By Tullio Vidoni
PhD Dissertation, University of British Columbia, 1993
Abstract: Roberto da Sanseverino went on a pilgrimage to the Holy Land in 1458. He travelled from Venice to Jaffa on a galley and made his return, from Acre to Ancona, on a three-masted sailing ship. During both voyages he kept very accurate logs of distances, courses and wind directions. He described the sails employed for different modes of sailing and other activities pertaining to the safe operation of the vessels. These logs are contained in Sanseverino’s diary of his pilgrimage and are an essential part of an original manuscript kept at the University of Bologna. This diary is the first documentation, and the only one known to exist up to this time, which presents a complete description of the methods employed by medieval shipmasters to navigate and handle their ships overlong voyages.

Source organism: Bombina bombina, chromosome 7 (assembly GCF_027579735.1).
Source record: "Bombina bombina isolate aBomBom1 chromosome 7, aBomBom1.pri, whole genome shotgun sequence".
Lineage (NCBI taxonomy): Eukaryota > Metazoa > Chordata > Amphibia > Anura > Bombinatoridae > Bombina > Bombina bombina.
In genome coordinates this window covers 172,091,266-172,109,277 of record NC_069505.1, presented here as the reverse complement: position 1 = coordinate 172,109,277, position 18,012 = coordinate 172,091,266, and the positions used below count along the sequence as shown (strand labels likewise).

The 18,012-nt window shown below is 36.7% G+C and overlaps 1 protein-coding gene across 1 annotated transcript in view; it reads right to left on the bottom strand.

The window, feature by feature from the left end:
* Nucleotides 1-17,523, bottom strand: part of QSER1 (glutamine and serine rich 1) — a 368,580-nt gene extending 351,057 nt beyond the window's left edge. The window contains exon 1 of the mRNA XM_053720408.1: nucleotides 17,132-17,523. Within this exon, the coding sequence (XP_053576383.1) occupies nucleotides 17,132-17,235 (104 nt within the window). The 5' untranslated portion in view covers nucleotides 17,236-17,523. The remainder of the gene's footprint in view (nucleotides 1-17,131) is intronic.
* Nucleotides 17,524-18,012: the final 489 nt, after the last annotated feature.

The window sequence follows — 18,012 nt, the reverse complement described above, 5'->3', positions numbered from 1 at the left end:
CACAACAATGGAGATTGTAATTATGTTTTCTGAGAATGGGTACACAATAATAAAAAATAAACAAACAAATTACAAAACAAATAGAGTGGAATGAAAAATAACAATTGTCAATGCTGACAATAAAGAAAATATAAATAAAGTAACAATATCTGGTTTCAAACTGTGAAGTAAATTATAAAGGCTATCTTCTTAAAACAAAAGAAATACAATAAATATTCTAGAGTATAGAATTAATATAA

The accuracy and reliability of the numeric data and of the other facts contained in the logs are such that, among other unusual findings, they make it possible to deter-mine the length of the Venetian sea mile, the angles of tack of medieval ships to windward and the speeds attainable under various conditions of sailing. Other original descriptions encompass the handling of ships in anchorages and some of the technical considerations that were essential to ensure ship seaworthiness under different conditions of cargo. Further reflections on all these data make it possible to arrive at certain conclusions about the economic constraints of sea ventures in different seasons of the year.